Perhaps more importantly, you want someone who does more than just works with an industry; you want someone passionate about it. The more they know and love the industry, the better they will be at judging public opinion, seeing the deep value of what you bring to the table, and figuring out just the right way to leverage it all together.
Next, you want to make sure the PR agency you’re investigating has access to the kinds of press that matter. If you’re a tech startup, chances are most of your audience is reading blogs and listening to podcasts. They’re probably not reading journals or trades. TV might or might not be a valid option. There are all sorts of media methods a PR firm might use, but you need to find one that specializes in the media your audience consumes. It does you no good to produce a TV commercial when most of your audience doesn’t watch TV.
You should also check into the locality of the PR firm. There are a lot of global or national firms that work with anyone who comes their way, but there are also a lot of firms that will only work with people in their local area. If you’re a small business that really only serves people in your city, it would help to have a PR firm based in that city, who knows the area, knows the people, and knows the local concerns. Hiring someone from a big fancy city to come in and tell you how to run your small town business is just going to fall flat.
Finally, when you’re narrowing down the field to a few select agencies, you should talk to someone representing each of them. At the end of the day, the thing you really need is a personality fit. They need to get you, you need to get them, and the mutual understanding will be the foundation for working together smoothly and in a beneficial way. It doesn’t matter what kind of accolades a company has; if you’re going to hate calling them when it comes time for a chat, they aren’t going to work out.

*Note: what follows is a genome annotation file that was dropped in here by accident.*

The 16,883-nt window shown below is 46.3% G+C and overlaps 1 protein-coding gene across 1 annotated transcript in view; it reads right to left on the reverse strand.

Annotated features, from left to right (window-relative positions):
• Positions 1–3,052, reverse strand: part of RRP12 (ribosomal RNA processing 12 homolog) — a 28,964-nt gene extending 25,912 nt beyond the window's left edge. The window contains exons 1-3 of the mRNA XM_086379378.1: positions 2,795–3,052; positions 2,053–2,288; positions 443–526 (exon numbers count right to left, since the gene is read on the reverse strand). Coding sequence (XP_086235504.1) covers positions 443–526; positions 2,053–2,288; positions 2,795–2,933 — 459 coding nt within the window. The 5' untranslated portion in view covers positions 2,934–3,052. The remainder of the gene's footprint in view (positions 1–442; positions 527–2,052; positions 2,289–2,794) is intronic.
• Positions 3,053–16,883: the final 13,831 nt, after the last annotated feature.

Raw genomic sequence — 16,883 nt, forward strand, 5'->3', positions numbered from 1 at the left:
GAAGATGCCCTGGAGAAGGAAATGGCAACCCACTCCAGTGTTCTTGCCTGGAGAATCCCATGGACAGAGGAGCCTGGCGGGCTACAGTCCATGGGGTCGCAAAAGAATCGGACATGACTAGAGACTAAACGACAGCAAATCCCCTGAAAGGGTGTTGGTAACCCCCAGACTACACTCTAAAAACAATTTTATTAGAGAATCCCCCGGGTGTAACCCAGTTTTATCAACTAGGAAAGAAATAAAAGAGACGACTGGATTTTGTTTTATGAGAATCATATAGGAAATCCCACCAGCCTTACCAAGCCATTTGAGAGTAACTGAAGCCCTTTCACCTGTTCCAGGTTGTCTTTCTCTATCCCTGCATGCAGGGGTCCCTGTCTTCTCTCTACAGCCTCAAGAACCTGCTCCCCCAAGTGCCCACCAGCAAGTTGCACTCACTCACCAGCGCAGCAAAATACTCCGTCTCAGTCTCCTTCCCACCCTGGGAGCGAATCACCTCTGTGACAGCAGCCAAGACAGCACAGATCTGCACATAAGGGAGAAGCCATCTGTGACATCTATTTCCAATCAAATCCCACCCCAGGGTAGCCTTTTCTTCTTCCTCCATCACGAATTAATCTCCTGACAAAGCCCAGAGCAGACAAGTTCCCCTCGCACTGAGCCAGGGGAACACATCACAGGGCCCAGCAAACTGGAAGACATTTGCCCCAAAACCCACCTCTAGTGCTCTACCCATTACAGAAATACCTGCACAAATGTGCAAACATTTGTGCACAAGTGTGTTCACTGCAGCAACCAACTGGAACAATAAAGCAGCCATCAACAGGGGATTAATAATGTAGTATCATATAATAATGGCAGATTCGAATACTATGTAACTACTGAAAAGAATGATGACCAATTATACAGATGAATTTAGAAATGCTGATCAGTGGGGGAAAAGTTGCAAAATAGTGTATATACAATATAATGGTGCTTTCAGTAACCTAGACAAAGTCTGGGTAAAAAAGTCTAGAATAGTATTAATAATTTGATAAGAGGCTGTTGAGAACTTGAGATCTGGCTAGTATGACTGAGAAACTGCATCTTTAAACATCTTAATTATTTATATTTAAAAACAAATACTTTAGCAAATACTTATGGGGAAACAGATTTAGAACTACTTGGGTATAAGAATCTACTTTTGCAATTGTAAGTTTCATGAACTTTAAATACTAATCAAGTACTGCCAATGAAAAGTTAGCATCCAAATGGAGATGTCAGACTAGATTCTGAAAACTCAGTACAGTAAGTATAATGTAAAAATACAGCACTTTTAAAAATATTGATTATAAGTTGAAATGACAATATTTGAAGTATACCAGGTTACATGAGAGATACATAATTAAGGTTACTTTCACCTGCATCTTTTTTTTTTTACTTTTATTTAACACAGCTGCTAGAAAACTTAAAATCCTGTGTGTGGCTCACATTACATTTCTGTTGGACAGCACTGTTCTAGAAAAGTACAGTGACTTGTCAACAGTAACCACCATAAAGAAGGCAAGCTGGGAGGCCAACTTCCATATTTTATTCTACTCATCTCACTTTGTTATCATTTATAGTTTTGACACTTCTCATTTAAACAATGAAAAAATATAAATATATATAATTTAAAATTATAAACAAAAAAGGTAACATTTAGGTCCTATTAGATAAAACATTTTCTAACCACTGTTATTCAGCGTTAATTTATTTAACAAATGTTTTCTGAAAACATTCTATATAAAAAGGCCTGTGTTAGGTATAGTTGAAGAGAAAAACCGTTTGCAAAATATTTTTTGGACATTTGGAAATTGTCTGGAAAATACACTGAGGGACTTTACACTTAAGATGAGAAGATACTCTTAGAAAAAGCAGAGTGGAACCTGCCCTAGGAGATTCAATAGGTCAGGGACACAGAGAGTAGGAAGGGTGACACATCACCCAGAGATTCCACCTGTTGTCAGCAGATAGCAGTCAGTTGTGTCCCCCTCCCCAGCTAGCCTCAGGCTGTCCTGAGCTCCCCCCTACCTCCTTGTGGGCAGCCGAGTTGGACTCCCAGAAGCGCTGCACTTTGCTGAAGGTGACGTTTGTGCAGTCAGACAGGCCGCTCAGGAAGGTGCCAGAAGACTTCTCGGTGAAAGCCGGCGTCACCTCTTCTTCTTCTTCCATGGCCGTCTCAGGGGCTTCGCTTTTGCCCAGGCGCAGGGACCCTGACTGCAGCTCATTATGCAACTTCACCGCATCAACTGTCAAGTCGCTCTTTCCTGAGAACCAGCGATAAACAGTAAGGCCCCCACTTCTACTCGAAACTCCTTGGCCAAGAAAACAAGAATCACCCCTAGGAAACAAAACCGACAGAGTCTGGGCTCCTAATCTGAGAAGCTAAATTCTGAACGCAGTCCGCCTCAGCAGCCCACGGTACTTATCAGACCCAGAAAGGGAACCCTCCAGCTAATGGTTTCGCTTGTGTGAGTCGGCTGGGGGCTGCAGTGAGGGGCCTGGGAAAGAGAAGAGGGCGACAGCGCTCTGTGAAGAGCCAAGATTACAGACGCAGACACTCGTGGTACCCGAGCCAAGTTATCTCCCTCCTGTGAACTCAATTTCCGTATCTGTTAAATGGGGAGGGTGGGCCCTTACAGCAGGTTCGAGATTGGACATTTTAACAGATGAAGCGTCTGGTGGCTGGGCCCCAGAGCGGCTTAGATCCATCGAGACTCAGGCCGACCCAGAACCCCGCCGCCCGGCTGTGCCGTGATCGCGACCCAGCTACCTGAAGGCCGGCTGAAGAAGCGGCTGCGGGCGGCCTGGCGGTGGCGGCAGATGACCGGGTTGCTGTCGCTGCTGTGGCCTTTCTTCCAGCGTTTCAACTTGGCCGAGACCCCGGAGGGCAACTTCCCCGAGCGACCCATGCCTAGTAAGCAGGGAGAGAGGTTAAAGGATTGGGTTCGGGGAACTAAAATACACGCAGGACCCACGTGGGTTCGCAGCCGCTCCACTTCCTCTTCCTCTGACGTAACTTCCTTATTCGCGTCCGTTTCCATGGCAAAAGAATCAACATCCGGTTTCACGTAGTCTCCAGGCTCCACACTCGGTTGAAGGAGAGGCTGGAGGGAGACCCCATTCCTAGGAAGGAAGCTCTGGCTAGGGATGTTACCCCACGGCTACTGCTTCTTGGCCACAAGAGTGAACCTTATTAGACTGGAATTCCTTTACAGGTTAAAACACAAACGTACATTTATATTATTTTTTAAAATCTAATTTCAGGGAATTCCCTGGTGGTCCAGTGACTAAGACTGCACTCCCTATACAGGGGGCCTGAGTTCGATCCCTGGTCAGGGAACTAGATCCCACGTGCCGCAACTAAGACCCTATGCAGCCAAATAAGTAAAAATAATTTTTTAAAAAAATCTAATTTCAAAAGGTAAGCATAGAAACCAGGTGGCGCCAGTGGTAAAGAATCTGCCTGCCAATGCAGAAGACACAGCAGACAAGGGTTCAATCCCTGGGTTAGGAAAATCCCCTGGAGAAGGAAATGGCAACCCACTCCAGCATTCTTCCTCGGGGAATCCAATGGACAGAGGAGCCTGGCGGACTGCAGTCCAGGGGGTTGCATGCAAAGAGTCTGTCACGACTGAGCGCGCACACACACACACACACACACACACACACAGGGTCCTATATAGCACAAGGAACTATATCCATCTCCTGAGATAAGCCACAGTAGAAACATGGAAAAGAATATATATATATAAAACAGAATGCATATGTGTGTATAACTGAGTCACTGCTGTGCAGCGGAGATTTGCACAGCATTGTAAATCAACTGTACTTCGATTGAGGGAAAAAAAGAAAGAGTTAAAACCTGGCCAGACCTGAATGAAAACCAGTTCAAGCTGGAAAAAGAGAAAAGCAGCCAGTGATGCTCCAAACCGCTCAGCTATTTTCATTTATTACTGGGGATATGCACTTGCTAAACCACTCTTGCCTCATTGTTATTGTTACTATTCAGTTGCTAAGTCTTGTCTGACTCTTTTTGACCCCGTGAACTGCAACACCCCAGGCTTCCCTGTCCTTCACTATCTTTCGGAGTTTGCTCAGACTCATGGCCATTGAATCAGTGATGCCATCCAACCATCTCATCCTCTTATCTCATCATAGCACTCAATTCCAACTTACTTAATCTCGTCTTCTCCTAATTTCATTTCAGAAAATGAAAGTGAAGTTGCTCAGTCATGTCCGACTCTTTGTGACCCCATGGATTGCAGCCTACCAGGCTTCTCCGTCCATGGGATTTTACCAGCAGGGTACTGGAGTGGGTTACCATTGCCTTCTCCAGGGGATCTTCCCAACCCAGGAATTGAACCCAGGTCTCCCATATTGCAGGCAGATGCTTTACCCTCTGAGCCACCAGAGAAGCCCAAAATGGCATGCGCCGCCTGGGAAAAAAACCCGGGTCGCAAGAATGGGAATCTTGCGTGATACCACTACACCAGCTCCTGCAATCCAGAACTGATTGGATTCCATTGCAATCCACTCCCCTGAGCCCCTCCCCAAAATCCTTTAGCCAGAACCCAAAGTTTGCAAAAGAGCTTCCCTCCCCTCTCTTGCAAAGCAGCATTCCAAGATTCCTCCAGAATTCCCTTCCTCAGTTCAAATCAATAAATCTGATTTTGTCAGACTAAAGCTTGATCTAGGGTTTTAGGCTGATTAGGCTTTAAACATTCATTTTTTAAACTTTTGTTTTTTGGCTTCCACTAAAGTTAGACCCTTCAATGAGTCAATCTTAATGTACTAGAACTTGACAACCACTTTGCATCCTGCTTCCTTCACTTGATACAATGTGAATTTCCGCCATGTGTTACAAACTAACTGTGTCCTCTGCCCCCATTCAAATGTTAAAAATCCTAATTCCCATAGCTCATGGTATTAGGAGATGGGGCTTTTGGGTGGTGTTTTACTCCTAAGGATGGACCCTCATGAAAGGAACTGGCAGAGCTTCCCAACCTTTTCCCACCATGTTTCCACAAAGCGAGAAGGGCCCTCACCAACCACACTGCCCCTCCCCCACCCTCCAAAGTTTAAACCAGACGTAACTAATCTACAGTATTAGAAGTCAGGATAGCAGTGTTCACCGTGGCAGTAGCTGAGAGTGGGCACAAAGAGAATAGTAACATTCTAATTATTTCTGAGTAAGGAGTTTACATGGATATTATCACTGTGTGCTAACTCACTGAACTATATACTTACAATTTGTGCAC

PR companies can be expensive, and at a small business level, they might not necessarily bring much to the table. Obviously, they have experience and connections, but a lot of what they do is just careful study of your audience and your existing connections. You can work to leverage those on your own, and save the money you would have invested in the public relations company on its own.
The first step for public relations on a DIY level is to audit what you have going for you. What do you have to offer your audience? Who is your audience in the first place? What are your goals with PR? What is your current public perception?
All of this will help you figure out where you are, and you can use that as a foundation to figure out where you’re going. What are your goals in the short term, in the long term, and overall? What would it take to call your outreach a success?
Then you need to inventory your connections and who they might be able to connect you to for a beneficial arrangement. What influencers can you reach, through a friend of a friend? Who can give you a good word or get you the ear of an editor? These are always tricky connections to map, but keeping notes can help.
Finally, you need to actually do your outreach. It should be fine, though; it’s just marketing. Write your guest posts, write your press releases, buy your air time, and pitch your product. As long as you’re reaching the right people in the right way, you can do without hiring a PR firm, at least right away. Save that for when you have more of a budget and more resources to work with.